"Give me some bacon and eggs and coffee, please."

The waitress bent upon him a last disgusted glance and, looking ludicrously intellectual in her corded glasses, hurried away.

God! Gloria's kisses had been such flowers. He remembered as though it had been years ago the low freshness of her voice, the beautiful lines of her body shining through her clothes, her face lily-colored under the lamps of the street—under the lamps.

Misery struck at him again, piling a sort of terror upon the ache and yearning. He had lost her. It was true—no denying it, no softening it. But a new idea had seared his sky—what of Bloeckman! What would happen now? There was a wealthy man, middle-aged enough to be tolerant with a beautiful wife, to baby her whims and indulge her unreason, to wear her as she perhaps wished to be worn—a bright flower in his button-hole, safe and secure from the things she feared. He felt that she had been playing with the idea of marrying Bloeckman, and it was well possible that this disappointment in Anthony might throw her on sudden impulse into Bloeckman's arms.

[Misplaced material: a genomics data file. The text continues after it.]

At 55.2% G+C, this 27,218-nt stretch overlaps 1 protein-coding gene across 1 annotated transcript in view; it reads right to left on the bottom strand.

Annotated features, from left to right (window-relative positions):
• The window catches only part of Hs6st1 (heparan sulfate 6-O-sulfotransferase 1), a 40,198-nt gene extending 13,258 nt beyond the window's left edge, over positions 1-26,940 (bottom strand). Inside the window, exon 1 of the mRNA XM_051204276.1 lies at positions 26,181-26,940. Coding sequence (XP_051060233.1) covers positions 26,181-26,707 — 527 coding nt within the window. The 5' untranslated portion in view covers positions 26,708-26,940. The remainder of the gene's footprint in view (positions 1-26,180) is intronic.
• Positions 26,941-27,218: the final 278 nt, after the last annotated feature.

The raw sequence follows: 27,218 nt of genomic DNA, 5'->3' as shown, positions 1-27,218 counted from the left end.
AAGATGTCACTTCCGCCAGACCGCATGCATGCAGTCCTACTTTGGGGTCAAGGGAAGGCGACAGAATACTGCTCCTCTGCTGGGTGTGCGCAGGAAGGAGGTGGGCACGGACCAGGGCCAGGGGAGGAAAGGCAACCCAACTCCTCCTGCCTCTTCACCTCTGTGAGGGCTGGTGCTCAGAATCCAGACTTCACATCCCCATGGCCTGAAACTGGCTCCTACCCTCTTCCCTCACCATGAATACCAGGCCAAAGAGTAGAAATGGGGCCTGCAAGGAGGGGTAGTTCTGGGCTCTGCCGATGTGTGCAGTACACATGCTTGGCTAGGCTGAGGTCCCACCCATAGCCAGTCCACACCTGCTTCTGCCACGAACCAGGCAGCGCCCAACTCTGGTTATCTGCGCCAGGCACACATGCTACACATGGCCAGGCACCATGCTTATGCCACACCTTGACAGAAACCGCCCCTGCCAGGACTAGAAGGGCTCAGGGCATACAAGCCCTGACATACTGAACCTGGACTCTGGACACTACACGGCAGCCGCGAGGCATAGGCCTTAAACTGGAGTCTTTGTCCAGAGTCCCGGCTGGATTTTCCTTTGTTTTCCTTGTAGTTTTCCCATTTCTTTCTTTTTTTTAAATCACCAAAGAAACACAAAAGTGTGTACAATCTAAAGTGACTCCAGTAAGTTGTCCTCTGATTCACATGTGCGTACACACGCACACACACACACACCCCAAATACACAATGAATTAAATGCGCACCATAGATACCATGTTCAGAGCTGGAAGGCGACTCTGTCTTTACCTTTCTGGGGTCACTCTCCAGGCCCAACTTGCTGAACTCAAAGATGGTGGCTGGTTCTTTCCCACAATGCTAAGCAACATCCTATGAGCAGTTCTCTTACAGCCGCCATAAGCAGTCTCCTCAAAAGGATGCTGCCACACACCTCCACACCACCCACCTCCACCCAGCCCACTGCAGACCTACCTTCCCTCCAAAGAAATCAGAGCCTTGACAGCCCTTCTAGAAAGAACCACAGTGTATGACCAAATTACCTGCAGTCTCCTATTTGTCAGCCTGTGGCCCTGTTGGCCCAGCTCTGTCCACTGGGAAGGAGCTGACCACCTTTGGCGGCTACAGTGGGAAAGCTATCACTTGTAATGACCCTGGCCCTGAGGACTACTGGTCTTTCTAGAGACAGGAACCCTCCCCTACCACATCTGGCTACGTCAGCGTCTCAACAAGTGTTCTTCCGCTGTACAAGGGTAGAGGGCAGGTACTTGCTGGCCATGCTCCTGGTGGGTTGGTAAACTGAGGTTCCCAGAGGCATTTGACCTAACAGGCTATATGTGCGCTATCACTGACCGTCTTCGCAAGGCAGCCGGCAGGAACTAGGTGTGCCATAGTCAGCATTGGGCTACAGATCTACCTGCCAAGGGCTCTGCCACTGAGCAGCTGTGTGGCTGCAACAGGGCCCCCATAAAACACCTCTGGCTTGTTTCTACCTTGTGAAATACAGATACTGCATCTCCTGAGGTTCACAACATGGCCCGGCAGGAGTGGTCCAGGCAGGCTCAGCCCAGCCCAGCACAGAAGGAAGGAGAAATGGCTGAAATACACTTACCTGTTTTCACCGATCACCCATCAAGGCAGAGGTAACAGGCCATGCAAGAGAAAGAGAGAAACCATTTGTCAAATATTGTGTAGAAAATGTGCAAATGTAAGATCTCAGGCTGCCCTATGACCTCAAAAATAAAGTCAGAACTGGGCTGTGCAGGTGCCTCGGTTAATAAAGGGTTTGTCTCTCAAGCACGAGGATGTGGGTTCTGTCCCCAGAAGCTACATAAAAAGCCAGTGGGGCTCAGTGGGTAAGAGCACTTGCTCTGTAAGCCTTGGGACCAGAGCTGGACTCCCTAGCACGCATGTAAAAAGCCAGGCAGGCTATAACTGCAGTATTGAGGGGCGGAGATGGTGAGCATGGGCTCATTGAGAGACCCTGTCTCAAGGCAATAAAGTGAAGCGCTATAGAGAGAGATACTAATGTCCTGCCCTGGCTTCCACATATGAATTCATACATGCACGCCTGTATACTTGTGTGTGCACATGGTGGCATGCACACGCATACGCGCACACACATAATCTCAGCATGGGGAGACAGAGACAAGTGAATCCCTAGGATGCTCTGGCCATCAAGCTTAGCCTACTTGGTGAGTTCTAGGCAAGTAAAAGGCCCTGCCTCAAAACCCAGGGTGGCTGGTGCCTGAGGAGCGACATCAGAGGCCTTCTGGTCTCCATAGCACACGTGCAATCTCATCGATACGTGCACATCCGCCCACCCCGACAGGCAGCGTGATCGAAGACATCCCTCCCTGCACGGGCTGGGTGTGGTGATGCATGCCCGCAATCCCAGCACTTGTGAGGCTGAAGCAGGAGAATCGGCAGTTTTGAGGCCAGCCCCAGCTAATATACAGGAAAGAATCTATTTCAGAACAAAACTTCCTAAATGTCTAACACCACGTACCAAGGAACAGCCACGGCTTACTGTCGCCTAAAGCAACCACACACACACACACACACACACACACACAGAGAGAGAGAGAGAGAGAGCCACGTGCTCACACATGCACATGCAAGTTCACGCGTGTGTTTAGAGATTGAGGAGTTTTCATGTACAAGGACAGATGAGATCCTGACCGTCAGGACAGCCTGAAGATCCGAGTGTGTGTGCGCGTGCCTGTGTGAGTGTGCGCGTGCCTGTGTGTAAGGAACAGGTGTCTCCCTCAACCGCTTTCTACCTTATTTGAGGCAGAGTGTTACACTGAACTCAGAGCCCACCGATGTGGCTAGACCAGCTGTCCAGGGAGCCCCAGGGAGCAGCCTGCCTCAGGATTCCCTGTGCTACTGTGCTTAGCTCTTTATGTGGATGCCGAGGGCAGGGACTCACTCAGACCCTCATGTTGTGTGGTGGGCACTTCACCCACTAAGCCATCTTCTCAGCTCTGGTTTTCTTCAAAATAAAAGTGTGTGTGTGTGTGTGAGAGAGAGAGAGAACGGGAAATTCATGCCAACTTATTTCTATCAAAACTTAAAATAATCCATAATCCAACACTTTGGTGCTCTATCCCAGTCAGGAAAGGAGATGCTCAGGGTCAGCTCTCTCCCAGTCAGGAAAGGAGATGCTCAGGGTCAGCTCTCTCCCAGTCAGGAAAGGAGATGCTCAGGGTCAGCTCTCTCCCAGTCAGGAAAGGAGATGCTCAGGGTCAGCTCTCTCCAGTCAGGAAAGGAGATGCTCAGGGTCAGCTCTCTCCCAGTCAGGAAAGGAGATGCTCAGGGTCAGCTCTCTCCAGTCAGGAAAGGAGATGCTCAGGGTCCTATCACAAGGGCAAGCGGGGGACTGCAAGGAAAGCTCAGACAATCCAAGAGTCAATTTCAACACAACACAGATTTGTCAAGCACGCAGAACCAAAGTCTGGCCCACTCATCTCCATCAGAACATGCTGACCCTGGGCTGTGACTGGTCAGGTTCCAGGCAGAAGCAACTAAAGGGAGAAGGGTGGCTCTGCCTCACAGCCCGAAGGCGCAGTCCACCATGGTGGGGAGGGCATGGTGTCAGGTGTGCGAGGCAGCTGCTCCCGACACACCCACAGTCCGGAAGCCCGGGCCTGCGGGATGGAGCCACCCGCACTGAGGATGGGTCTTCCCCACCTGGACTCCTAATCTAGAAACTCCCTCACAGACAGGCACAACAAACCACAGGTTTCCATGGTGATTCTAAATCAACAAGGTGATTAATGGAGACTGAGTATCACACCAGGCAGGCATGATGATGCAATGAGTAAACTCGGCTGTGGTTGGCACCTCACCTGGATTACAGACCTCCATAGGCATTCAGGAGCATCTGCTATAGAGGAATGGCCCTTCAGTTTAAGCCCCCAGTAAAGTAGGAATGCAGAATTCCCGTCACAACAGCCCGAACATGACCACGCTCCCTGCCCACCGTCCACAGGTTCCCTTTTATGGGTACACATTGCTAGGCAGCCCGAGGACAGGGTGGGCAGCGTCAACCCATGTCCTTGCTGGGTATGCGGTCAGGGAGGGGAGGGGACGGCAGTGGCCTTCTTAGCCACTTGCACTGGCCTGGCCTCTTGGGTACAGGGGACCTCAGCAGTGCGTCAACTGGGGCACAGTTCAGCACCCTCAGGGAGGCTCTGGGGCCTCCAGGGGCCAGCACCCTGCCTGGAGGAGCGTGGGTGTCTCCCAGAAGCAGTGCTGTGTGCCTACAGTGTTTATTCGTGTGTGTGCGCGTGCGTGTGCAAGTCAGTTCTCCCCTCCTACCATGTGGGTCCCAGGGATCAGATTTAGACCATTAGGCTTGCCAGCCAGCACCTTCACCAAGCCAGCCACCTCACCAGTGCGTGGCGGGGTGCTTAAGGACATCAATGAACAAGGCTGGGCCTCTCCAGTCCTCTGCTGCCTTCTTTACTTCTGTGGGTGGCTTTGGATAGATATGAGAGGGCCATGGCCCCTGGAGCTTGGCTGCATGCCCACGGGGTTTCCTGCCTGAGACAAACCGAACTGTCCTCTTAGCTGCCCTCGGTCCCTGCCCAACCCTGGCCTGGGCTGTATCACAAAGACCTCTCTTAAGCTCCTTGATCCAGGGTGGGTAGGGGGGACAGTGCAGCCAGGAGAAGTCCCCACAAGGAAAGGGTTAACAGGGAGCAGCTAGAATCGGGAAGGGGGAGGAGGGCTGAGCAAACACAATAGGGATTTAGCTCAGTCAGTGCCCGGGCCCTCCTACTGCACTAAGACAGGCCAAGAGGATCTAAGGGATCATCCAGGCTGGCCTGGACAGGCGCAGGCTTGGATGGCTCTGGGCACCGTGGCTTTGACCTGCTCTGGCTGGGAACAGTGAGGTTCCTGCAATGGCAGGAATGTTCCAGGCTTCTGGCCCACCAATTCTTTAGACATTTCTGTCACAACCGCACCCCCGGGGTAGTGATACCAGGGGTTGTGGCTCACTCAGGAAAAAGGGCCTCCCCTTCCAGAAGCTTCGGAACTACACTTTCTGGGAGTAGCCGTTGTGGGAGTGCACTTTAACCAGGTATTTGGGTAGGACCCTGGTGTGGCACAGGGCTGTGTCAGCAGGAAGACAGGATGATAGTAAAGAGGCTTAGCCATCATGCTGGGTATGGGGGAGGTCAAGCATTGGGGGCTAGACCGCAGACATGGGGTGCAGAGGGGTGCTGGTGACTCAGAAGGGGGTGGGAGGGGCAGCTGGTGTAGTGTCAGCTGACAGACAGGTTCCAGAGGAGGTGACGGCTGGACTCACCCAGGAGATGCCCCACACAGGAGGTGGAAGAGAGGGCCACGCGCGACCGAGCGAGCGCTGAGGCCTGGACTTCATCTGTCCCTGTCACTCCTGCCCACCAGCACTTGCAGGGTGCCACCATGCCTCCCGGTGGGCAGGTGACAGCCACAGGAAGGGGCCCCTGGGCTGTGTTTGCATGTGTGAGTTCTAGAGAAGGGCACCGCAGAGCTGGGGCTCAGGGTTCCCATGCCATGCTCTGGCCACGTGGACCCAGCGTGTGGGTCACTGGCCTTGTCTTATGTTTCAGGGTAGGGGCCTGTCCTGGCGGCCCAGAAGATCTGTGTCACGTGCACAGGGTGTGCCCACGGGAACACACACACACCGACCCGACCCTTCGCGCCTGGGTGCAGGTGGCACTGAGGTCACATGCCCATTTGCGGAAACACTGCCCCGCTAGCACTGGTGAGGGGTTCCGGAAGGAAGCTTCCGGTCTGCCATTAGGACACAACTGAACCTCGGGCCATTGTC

The idea drove him childishly frantic. He wanted to kill Bloeckman and make him suffer for his hideous presumption. He was saying this over and over to himself with his teeth tight shut, and a perfect orgy of hate and fright in his eyes.

But, behind this obscene jealousy, Anthony was in love at last, profoundly and truly in love, as the word goes between man and woman.

His coffee appeared at his elbow and gave off for a certain time a gradually diminishing wisp of steam. The night manager, seated at his desk, glanced at the motionless figure alone at the last table, and then with a sigh moved down upon him just as the hour hand crossed the figure three on the big clock.

WISDOM